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1 January 2012 A history of lignite coal mining and reclamation practices in Lusatia, eastern Germany
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Abstract

Krümmelbein, J., Bens, O., Raab, T. and Naeth, M. A. 2012. A history of lignite coal mining and reclamation practices in Lusatia, eastern Germany. Can. J. Soil Sci. 92: 53-66. Germany is the world's leading lignite coal producer. The region surrounding the towns of Cottbus and Senftenberg in Lusatia, Eastern Germany, is one of the largest mining areas in Germany, and has economically been strongly dependent on lignite mining and lignite processing industries since the middle of the 19th century. We introduce the area, give a brief historical overview of lignite mining techniques and concentrate on post-mining recultivation (reclamation) to agricultural and forestry dominated landscapes. An overview of the physical and chemical limitations for reclamation of the Tertiary and Quaternary substrates due to their natural composition and the technical processes of mine site construction is provided. We introduce some recultivation practices and end with a display of land uses before and after mining and an outlook on the future use of the reclaimed landscape. This review serves as a defined perspective on long-term coal mine reclamation from which to address global similarities and contrasts.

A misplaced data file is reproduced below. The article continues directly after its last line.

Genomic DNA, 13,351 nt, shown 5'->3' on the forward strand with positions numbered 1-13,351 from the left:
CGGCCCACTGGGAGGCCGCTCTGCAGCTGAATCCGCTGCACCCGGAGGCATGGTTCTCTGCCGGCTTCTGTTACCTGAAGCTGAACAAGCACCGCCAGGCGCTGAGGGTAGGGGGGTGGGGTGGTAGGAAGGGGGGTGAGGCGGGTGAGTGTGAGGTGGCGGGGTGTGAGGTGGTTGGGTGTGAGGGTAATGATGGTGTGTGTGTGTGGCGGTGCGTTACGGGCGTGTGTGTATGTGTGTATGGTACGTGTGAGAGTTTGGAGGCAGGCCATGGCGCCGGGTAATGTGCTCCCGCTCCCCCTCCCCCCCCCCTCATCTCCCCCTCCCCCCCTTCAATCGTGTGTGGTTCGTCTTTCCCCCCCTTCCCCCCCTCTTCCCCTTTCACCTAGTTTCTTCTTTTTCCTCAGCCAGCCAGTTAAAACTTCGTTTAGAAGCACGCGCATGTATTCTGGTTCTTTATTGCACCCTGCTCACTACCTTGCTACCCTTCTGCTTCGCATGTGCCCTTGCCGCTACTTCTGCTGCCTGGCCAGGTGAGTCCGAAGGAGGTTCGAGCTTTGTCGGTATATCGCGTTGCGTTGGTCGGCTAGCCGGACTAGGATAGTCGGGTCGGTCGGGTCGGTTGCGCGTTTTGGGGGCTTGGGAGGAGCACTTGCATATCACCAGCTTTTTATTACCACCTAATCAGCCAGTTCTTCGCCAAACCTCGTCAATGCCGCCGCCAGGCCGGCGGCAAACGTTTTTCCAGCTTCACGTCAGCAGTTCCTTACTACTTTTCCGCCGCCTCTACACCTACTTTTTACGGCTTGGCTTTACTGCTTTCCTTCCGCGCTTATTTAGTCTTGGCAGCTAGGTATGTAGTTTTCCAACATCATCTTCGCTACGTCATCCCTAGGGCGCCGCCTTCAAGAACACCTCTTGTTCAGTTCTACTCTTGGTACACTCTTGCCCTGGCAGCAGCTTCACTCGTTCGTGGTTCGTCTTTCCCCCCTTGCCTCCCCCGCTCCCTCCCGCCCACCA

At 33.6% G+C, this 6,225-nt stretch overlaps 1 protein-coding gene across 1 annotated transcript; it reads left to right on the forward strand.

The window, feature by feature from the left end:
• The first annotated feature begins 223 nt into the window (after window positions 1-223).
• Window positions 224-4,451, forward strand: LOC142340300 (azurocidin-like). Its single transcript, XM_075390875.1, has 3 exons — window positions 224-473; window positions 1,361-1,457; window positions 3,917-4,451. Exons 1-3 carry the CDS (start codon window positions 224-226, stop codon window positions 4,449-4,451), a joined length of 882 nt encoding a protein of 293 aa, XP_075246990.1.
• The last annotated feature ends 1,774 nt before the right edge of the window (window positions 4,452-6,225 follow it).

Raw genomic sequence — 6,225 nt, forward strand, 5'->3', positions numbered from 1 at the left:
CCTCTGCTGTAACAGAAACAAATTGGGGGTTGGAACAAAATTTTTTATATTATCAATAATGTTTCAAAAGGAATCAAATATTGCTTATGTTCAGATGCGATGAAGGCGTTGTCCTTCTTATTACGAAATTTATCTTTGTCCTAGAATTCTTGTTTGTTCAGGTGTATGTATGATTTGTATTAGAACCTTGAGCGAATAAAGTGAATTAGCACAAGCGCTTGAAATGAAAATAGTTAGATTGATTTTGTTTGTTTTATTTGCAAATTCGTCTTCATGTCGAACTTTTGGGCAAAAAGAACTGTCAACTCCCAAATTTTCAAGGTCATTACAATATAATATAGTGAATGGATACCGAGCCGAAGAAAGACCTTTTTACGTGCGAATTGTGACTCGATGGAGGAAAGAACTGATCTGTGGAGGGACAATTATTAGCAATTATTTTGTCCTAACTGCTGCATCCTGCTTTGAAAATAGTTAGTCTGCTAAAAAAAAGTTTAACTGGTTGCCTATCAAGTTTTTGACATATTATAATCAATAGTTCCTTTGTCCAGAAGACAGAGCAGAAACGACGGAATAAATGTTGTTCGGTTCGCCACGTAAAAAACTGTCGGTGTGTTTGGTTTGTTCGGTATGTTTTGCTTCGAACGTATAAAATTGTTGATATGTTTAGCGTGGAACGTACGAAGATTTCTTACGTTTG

Julia Krümmelbein, Oliver Bens, Thomas Raab, and M. Anne Naeth "A history of lignite coal mining and reclamation practices in Lusatia, eastern Germany," Canadian Journal of Soil Science 92(1), 53-66, (1 January 2012). https://doi.org/10.1139/cjss2010-063
Received: 13 December 2010; Accepted: 30 August 2011; Published: 1 January 2012
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